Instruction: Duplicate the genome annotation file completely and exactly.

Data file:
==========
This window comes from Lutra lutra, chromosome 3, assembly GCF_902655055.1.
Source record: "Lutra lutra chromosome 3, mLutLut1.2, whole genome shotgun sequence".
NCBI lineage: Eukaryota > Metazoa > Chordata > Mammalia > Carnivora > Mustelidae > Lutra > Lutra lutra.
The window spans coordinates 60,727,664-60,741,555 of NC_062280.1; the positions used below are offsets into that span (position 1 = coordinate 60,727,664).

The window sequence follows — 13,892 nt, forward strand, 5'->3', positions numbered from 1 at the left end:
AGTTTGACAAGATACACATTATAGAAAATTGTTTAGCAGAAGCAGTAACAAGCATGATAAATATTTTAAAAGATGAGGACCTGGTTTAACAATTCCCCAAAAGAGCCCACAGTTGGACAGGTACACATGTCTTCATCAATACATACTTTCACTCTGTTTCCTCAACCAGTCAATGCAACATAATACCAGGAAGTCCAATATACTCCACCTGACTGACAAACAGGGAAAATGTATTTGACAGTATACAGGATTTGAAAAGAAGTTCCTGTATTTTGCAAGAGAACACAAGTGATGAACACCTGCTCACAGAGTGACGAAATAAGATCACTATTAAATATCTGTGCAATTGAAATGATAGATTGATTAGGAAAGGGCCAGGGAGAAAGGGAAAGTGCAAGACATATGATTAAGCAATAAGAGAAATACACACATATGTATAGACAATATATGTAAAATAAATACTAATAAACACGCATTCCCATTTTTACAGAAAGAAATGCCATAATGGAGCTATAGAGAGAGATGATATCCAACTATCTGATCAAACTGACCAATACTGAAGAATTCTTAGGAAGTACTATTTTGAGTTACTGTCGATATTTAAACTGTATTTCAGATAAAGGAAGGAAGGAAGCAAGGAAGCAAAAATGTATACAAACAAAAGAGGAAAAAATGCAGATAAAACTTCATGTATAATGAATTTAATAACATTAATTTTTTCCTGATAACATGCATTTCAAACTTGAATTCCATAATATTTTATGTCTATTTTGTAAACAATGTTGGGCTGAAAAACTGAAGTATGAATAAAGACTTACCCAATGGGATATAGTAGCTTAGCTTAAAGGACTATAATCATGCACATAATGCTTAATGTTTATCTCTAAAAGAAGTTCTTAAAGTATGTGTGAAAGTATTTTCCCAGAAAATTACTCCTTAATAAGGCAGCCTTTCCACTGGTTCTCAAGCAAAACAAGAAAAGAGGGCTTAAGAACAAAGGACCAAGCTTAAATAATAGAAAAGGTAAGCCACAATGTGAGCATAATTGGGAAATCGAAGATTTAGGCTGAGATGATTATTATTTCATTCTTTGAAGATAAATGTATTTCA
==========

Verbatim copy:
This window comes from Lutra lutra, chromosome 3, assembly GCF_902655055.1.
Source record: "Lutra lutra chromosome 3, mLutLut1.2, whole genome shotgun sequence".
NCBI lineage: Eukaryota > Metazoa > Chordata > Mammalia > Carnivora > Mustelidae > Lutra > Lutra lutra.
The window spans coordinates 60,727,664-60,741,555 of NC_062280.1; the positions used below are offsets into that span (position 1 = coordinate 60,727,664).

The window sequence follows — 13,892 nt, forward strand, 5'->3', positions numbered from 1 at the left end:
AGTTTGACAAGATACACATTATAGAAAATTGTTTAGCAGAAGCAGTAACAAGCATGATAAATATTTTAAAAGATGAGGACCTGGTTTAACAATTCCCCAAAAGAGCCCACAGTTGGACAGGTACACATGTCTTCATCAATACATACTTTCACTCTGTTTCCTCAACCAGTCAATGCAACATAATACCAGGAAGTCCAATATACTCCACCTGACTGACAAACAGGGAAAATGTATTTGACAGTATACAGGATTTGAAAAGAAGTTCCTGTATTTTGCAAGAGAACACAAGTGATGAACACCTGCTCACAGAGTGACGAAATAAGATCACTATTAAATATCTGTGCAATTGAAATGATAGATTGATTAGGAAAGGGCCAGGGAGAAAGGGAAAGTGCAAGACATATGATTAAGCAATAAGAGAAATACACACATATGTATAGACAATATATGTAAAATAAATACTAATAAACACGCATTCCCATTTTTACAGAAAGAAATGCCATAATGGAGCTATAGAGAGAGATGATATCCAACTATCTGATCAAACTGACCAATACTGAAGAATTCTTAGGAAGTACTATTTTGAGTTACTGTCGATATTTAAACTGTATTTCAGATAAAGGAAGGAAGGAAGCAAGGAAGCAAAAATGTATACAAACAAAAGAGGAAAAAATGCAGATAAAACTTCATGTATAATGAATTTAATAACATTAATTTTTTCCTGATAACATGCATTTCAAACTTGAATTCCATAATATTTTATGTCTATTTTGTAAACAATGTTGGGCTGAAAAACTGAAGTATGAATAAAGACTTACCCAATGGGATATAGTAGCTTAGCTTAAAGGACTATAATCATGCACATAATGCTTAATGTTTATCTCTAAAAGAAGTTCTTAAAGTATGTGTGAAAGTATTTTCCCAGAAAATTACTCCTTAATAAGGCAGCCTTTCCACTGGTTCTCAAGCAAAACAAGAAAAGAGGGCTTAAGAACAAAGGACCAAGCTTAAATAATAGAAAAGGTAAGCCACAATGTGAGCATAATTGGGAAATCGAAGATTTAGGCTGAGATGATTATTATTTCATTCTTTGAAGATAAATGTATTTCA